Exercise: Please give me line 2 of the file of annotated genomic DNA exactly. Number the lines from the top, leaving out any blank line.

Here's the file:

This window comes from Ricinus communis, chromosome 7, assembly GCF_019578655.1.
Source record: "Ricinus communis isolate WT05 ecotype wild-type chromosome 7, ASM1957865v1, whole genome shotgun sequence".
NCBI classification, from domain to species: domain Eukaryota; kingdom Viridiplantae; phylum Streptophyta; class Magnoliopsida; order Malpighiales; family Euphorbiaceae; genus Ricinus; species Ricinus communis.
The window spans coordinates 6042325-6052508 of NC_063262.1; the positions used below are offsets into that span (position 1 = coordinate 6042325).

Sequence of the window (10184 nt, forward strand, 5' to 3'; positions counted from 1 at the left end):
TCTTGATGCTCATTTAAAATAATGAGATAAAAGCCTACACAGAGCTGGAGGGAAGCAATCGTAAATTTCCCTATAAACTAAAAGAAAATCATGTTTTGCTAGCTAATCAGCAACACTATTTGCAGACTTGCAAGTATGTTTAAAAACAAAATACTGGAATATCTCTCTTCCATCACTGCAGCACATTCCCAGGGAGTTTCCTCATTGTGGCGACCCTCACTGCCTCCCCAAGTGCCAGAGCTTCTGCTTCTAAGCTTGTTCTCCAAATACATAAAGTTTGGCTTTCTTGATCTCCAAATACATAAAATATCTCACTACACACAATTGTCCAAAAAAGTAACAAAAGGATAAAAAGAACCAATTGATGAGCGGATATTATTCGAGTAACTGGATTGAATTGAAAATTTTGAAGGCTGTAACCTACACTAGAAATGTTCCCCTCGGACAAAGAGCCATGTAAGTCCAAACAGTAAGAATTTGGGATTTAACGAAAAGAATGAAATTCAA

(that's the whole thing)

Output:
Source record: "Ricinus communis isolate WT05 ecotype wild-type chromosome 7, ASM1957865v1, whole genome shotgun sequence".